Japan Between a Rock and a Hard Place

 | Jul 01, 2013 | 4:00 PM EDT  | Comments
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Japanese stocks are back. The question is: How long will it last?

Tokyo's Nikkei 225 index closed higher last night, by 1.28%, and the index is has now climbed 11.3% from the finish on June 13.

Over the past two decades, the knock on Japan's economic policy has been this: The government hasn't been able to stay on course long enough for a recovery to build momentum. Whenever the economy has started to grow, Tokyo has cut back on stimulus, thus sending the country back into recession.

Will Japan do it again in 2013 and 2014?

Right now, the economic program of Prime Minister Shinzo Abe looks like it's paying off in economic growth -- gross domestic product grew at an annualized 4.1% rate in the first quarter. According to the quarterly Tankan survey of big manufacturers, optimism among manufacturing companies rose to a positive 4 in June, reversing from a negative 8 reading in March. Also, according to a survey by the Bank of Japan, large companies plan to increase capital spending by 5.5% in the current fiscal year (ending March 2014). Back in March, companies had expected to cut by 2%.

The problem, though, is the planned increase in Japan's consumption tax -- to 8% from the current 5% -- scheduled for April 2014. (A second increase to 10% would go into effect in 2015.) A tax hike of that size is certainly enough to put an end to the current surge in economic growth.

The government finds itself stuck between a rock and a hard place. It knows that such a tax hike will endanger the current recovery, which has been built on a weak yen. For the current year, the currency has lost 13% this year against the dollar, and it closed today at 99.34 in Tokyo trading. But credit rating companies Standard & Poor's, Moody's and Fitch have rattled their sabers, warning that a failure to raise taxes as planned will endanger Japan's credit rating -- which, over at S&P, is AA- with a negative outlook. The Abe government has said it will make a decision on the tax increases in October.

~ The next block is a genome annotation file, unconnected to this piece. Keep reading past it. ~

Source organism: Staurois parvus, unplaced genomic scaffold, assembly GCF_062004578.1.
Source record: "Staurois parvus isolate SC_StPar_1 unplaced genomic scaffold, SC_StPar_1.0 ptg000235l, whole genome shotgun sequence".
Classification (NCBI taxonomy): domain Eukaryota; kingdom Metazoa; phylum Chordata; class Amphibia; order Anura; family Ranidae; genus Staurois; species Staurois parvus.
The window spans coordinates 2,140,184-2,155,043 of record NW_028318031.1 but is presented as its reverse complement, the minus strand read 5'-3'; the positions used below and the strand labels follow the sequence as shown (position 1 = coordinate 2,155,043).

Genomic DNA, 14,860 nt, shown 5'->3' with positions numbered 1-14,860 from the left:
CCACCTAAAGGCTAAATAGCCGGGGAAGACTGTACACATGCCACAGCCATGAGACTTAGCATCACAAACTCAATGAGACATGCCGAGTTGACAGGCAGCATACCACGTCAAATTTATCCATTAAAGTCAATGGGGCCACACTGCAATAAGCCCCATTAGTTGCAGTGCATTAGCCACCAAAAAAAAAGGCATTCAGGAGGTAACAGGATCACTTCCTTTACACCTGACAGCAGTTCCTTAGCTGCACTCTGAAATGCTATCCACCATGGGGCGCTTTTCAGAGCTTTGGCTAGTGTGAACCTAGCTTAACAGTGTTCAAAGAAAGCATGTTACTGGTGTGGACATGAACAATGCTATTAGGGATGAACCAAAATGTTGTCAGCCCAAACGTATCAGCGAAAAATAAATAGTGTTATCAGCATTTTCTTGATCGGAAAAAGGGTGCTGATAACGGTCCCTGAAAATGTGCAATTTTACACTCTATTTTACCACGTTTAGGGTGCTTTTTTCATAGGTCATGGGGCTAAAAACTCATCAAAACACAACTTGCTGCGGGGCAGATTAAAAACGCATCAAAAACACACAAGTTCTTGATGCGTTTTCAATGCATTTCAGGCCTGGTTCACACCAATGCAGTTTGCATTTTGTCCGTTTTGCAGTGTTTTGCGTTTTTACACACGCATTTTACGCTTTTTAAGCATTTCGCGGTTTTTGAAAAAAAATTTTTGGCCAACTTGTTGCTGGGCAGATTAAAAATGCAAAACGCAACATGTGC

Oddly enough, the prospect of rising consumption taxes next year might actually add to growth in the short run as consumers push purchases forward to beat the hike. I think any boost from that is likely to be small at this point, but it could well become significant in the fall, when the government is set to decide on the tax -- which will likely push the issue to the top of consumers' minds.

I personally think the tax increase is likely to go through. However, there is also a strong possibility the government will split the difference and opt for a smaller hike in an attempt to keep consumers spending and the ratings companies relatively happy.

Until the fall, though, the yen will remain the big driver for Japanese stocks and company earnings. In today's Tankan survey, Japan's large companies forecasted that the currency will trade at an average of 91.2 to the dollar for the current fiscal year. That's much weaker than the 85.22 level forecast in the previous Tankan survey. If the yen ends up trading in line with estimates, it's bound to lead to a sales climb as Japanese goods get cheaper for overseas customers. It would also lift earnings, with stronger currencies translated into more yen on Japanese income statements.

However, even the current forecast for a 91.2 yen-dollar cross may wind up being too low. Remember, the yen closed today at 99.34 to the dollar.

At any rate, for U.S.-based investors who want to use the leverage that Japanese exporters get from a weaker yen, here's my suggestion: Look at the very liquid, New-York-traded American Depositary Receipts of Toyota (TM).

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